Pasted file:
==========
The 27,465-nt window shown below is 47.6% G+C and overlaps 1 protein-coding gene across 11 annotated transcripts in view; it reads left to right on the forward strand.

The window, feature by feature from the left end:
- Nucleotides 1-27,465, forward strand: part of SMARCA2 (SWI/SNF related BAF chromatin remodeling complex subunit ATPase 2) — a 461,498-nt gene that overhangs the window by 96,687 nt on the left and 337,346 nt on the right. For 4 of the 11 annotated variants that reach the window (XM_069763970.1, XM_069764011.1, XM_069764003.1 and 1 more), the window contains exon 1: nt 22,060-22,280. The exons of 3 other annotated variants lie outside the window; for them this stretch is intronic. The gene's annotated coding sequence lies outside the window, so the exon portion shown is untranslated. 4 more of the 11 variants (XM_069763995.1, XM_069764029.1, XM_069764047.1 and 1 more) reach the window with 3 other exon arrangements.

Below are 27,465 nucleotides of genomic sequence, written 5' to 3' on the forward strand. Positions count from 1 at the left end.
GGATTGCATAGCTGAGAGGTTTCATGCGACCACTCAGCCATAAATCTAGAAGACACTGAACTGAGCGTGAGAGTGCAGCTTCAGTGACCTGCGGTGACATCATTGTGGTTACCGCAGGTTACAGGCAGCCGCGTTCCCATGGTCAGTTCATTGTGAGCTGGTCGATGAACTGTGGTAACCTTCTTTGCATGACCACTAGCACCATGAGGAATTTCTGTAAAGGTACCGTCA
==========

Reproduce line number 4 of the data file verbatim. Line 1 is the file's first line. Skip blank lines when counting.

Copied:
Below are 27,465 nucleotides of genomic sequence, written 5' to 3' on the forward strand. Positions count from 1 at the left end.